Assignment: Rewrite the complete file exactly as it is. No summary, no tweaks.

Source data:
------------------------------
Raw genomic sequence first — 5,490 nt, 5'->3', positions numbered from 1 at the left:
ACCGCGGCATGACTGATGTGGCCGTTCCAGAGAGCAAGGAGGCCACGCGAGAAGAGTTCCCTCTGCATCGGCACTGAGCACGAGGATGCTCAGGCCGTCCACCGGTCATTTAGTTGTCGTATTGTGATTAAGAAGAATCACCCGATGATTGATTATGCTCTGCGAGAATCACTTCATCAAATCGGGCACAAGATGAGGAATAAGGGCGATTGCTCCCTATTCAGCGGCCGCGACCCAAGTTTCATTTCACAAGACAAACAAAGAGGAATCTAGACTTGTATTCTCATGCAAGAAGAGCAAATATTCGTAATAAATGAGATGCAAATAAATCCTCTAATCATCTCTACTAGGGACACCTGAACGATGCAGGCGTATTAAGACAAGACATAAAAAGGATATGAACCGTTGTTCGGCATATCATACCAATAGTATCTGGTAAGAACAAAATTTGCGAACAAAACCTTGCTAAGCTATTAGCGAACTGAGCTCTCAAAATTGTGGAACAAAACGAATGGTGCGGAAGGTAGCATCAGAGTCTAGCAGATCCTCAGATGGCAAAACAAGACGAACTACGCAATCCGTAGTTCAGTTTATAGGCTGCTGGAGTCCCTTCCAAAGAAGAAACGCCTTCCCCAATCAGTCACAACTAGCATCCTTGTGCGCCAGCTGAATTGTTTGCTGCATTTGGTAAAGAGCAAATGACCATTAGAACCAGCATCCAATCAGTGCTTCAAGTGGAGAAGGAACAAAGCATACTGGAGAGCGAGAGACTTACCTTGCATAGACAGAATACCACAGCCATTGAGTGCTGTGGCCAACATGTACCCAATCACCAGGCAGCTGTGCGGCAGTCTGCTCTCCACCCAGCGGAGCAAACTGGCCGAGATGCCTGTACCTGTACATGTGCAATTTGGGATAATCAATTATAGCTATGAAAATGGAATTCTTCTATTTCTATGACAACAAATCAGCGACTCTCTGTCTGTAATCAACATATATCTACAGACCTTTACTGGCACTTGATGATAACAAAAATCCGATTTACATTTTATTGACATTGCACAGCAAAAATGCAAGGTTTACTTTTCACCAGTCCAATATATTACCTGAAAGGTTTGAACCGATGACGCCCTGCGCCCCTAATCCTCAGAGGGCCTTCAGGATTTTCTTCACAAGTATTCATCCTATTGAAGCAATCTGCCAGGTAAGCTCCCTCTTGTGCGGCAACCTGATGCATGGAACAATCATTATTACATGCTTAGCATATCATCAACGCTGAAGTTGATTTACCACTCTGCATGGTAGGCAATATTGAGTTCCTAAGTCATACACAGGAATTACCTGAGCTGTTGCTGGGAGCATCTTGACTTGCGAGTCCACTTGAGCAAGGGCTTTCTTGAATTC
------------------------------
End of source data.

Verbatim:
Raw genomic sequence first — 5,490 nt, 5'->3', positions numbered from 1 at the left:
ACCGCGGCATGACTGATGTGGCCGTTCCAGAGAGCAAGGAGGCCACGCGAGAAGAGTTCCCTCTGCATCGGCACTGAGCACGAGGATGCTCAGGCCGTCCACCGGTCATTTAGTTGTCGTATTGTGATTAAGAAGAATCACCCGATGATTGATTATGCTCTGCGAGAATCACTTCATCAAATCGGGCACAAGATGAGGAATAAGGGCGATTGCTCCCTATTCAGCGGCCGCGACCCAAGTTTCATTTCACAAGACAAACAAAGAGGAATCTAGACTTGTATTCTCATGCAAGAAGAGCAAATATTCGTAATAAATGAGATGCAAATAAATCCTCTAATCATCTCTACTAGGGACACCTGAACGATGCAGGCGTATTAAGACAAGACATAAAAAGGATATGAACCGTTGTTCGGCATATCATACCAATAGTATCTGGTAAGAACAAAATTTGCGAACAAAACCTTGCTAAGCTATTAGCGAACTGAGCTCTCAAAATTGTGGAACAAAACGAATGGTGCGGAAGGTAGCATCAGAGTCTAGCAGATCCTCAGATGGCAAAACAAGACGAACTACGCAATCCGTAGTTCAGTTTATAGGCTGCTGGAGTCCCTTCCAAAGAAGAAACGCCTTCCCCAATCAGTCACAACTAGCATCCTTGTGCGCCAGCTGAATTGTTTGCTGCATTTGGTAAAGAGCAAATGACCATTAGAACCAGCATCCAATCAGTGCTTCAAGTGGAGAAGGAACAAAGCATACTGGAGAGCGAGAGACTTACCTTGCATAGACAGAATACCACAGCCATTGAGTGCTGTGGCCAACATGTACCCAATCACCAGGCAGCTGTGCGGCAGTCTGCTCTCCACCCAGCGGAGCAAACTGGCCGAGATGCCTGTACCTGTACATGTGCAATTTGGGATAATCAATTATAGCTATGAAAATGGAATTCTTCTATTTCTATGACAACAAATCAGCGACTCTCTGTCTGTAATCAACATATATCTACAGACCTTTACTGGCACTTGATGATAACAAAAATCCGATTTACATTTTATTGACATTGCACAGCAAAAATGCAAGGTTTACTTTTCACCAGTCCAATATATTACCTGAAAGGTTTGAACCGATGACGCCCTGCGCCCCTAATCCTCAGAGGGCCTTCAGGATTTTCTTCACAAGTATTCATCCTATTGAAGCAATCTGCCAGGTAAGCTCCCTCTTGTGCGGCAACCTGATGCATGGAACAATCATTATTACATGCTTAGCATATCATCAACGCTGAAGTTGATTTACCACTCTGCATGGTAGGCAATATTGAGTTCCTAAGTCATACACAGGAATTACCTGAGCTGTTGCTGGGAGCATCTTGACTTGCGAGTCCACTTGAGCAAGGGCTTTCTTGAATTC